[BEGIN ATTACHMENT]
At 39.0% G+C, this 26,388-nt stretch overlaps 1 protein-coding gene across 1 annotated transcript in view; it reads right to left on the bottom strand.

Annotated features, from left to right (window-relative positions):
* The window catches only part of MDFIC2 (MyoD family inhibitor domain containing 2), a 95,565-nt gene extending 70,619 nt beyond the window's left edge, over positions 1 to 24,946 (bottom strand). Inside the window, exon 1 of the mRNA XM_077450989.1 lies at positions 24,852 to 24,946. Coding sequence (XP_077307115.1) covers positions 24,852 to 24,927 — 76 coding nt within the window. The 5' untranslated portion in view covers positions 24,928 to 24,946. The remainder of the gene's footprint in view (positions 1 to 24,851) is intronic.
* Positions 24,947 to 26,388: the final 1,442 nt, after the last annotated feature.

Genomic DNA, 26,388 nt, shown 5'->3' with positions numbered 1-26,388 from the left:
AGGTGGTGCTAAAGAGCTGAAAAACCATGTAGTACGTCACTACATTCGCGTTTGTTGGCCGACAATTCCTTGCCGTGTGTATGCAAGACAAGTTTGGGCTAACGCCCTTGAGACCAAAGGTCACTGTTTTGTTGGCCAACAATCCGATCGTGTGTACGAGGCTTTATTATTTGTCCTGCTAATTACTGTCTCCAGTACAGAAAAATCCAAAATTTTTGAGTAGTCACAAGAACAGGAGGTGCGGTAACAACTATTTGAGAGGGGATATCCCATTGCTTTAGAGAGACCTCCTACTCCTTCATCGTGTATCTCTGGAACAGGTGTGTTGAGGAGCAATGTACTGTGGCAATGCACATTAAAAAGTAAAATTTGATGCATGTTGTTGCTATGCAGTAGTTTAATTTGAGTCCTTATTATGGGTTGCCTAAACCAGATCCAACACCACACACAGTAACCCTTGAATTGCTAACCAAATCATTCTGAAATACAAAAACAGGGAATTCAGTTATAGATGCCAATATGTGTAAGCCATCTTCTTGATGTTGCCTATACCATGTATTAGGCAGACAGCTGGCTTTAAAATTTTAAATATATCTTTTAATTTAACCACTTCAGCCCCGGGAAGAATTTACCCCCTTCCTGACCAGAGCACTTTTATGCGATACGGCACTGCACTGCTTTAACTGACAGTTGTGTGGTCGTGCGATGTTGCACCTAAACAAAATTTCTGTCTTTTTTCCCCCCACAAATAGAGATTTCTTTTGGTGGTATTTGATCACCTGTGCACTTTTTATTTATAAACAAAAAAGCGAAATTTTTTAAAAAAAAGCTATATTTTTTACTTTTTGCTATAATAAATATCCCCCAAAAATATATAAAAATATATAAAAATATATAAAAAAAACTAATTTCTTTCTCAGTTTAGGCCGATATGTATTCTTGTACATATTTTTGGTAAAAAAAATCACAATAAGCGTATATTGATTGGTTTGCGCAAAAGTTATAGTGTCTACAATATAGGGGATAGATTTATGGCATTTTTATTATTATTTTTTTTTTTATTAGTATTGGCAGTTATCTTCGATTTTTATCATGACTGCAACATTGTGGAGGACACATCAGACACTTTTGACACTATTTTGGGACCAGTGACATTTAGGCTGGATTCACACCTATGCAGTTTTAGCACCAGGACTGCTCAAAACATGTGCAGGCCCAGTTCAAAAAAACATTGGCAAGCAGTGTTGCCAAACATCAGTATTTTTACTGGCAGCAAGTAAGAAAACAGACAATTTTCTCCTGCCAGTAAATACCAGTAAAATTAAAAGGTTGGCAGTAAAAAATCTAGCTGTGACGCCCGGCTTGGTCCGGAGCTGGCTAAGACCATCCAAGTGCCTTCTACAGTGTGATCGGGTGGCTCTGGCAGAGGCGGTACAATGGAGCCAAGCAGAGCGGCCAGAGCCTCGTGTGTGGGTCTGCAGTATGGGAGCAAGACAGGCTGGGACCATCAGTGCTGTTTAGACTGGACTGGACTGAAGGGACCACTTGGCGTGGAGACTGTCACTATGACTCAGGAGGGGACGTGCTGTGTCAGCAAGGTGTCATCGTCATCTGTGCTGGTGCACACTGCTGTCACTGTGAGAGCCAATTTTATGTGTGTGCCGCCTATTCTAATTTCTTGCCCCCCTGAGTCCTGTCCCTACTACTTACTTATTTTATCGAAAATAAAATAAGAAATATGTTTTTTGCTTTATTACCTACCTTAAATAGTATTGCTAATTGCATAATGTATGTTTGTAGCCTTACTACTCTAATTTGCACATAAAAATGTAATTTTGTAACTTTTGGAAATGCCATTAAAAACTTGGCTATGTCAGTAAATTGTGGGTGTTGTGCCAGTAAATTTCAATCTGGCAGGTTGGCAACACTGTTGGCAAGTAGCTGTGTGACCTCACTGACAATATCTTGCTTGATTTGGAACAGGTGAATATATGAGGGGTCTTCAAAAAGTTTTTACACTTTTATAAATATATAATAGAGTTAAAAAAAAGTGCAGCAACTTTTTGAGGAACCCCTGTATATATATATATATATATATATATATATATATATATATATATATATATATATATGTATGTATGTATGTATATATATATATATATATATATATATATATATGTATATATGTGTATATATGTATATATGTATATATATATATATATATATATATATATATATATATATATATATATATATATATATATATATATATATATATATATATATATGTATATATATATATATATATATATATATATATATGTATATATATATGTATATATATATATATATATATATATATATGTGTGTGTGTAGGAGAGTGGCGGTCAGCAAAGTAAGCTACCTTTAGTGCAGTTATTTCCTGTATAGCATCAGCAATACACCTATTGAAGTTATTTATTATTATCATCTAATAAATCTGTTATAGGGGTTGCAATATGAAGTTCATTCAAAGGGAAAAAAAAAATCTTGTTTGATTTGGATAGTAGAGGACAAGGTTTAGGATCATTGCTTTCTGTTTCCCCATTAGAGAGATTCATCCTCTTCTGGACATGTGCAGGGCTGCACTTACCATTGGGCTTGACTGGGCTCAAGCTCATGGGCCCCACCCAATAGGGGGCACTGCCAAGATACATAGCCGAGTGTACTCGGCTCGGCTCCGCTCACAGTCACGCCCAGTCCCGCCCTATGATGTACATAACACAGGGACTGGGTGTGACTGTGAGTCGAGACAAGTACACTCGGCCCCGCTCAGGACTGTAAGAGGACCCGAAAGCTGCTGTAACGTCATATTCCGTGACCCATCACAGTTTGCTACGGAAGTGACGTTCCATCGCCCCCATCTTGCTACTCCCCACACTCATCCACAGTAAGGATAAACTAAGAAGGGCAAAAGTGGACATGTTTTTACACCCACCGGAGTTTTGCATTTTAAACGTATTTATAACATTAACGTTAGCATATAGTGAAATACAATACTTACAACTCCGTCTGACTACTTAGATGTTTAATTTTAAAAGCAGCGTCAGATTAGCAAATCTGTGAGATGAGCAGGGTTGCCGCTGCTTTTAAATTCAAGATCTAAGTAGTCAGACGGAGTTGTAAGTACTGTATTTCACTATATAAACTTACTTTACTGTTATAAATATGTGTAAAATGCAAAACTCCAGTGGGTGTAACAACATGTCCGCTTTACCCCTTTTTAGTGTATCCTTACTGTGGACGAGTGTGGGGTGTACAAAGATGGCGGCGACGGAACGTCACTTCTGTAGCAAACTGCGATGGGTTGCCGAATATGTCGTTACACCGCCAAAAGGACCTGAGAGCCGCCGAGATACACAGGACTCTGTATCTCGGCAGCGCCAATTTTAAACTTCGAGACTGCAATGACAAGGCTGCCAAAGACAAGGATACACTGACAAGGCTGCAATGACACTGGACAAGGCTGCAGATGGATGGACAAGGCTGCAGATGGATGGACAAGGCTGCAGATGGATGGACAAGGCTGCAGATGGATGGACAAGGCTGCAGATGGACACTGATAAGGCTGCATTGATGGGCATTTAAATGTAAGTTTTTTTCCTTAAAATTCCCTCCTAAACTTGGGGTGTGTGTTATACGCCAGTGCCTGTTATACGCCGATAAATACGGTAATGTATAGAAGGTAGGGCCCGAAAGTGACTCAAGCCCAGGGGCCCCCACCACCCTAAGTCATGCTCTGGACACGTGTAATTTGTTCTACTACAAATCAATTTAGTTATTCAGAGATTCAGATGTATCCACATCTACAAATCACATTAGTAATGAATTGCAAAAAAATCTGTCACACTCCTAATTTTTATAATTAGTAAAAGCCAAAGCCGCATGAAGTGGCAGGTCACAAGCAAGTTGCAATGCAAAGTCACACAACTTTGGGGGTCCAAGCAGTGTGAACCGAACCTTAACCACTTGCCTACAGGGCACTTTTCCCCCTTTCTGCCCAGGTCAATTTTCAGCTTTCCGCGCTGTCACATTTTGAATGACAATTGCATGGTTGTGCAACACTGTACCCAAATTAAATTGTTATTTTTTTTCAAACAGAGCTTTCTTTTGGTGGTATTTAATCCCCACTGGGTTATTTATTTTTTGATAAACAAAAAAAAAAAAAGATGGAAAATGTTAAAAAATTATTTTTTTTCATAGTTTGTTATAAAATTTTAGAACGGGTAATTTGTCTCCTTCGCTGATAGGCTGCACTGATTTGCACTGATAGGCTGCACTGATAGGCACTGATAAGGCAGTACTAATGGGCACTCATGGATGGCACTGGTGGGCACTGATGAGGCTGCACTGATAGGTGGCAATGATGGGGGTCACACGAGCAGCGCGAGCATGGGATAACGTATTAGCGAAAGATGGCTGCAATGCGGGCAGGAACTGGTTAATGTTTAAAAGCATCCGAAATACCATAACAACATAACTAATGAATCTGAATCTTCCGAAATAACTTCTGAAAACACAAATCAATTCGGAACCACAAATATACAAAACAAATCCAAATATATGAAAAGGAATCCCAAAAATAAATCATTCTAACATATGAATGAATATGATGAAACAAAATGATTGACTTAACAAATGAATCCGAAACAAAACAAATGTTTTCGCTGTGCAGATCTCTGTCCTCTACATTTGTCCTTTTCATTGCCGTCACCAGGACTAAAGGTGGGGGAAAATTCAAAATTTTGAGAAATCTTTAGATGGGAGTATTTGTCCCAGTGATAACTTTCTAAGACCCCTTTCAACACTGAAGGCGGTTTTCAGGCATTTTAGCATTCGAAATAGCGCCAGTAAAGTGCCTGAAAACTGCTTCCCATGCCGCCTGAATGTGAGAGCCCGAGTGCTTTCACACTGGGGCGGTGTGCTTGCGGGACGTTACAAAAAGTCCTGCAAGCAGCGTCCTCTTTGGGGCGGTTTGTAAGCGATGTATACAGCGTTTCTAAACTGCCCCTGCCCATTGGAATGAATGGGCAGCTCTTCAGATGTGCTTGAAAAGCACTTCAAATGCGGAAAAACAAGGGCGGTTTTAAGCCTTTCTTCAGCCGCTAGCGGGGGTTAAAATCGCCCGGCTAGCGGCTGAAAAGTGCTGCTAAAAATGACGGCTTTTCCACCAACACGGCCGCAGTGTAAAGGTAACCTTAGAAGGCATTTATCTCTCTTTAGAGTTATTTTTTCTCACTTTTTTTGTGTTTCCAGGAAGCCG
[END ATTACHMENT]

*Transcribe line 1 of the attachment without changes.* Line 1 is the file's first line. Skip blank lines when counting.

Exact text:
At 39.0% G+C, this 26,388-nt stretch overlaps 1 protein-coding gene across 1 annotated transcript in view; it reads right to left on the bottom strand.